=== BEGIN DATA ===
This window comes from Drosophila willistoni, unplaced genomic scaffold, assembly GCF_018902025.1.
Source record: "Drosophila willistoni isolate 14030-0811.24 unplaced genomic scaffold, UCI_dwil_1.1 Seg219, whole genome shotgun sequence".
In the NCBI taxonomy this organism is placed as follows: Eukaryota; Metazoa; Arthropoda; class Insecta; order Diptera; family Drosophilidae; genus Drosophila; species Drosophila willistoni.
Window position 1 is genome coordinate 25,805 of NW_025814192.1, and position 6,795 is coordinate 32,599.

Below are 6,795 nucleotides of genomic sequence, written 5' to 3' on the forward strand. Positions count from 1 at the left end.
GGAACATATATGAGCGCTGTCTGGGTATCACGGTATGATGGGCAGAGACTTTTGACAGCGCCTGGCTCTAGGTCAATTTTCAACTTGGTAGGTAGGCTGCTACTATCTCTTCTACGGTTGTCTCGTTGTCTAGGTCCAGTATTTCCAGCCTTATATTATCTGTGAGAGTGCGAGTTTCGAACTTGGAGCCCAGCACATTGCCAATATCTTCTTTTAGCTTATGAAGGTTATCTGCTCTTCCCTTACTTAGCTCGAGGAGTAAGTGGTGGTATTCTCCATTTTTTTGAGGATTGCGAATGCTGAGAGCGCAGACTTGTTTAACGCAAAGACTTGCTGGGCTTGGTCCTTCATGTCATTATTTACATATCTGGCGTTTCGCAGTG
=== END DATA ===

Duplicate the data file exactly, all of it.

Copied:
This window comes from Drosophila willistoni, unplaced genomic scaffold, assembly GCF_018902025.1.
Source record: "Drosophila willistoni isolate 14030-0811.24 unplaced genomic scaffold, UCI_dwil_1.1 Seg219, whole genome shotgun sequence".
In the NCBI taxonomy this organism is placed as follows: Eukaryota; Metazoa; Arthropoda; class Insecta; order Diptera; family Drosophilidae; genus Drosophila; species Drosophila willistoni.
Window position 1 is genome coordinate 25,805 of NW_025814192.1, and position 6,795 is coordinate 32,599.

Below are 6,795 nucleotides of genomic sequence, written 5' to 3' on the forward strand. Positions count from 1 at the left end.
GGAACATATATGAGCGCTGTCTGGGTATCACGGTATGATGGGCAGAGACTTTTGACAGCGCCTGGCTCTAGGTCAATTTTCAACTTGGTAGGTAGGCTGCTACTATCTCTTCTACGGTTGTCTCGTTGTCTAGGTCCAGTATTTCCAGCCTTATATTATCTGTGAGAGTGCGAGTTTCGAACTTGGAGCCCAGCACATTGCCAATATCTTCTTTTAGCTTATGAAGGTTATCTGCTCTTCCCTTACTTAGCTCGAGGAGTAAGTGGTGGTATTCTCCATTTTTTTGAGGATTGCGAATGCTGAGAGCGCAGACTTGTTTAACGCAAAGACTTGCTGGGCTTGGTCCTTCATGTCATTATTTACATATCTGGCGTTTCGCAGTG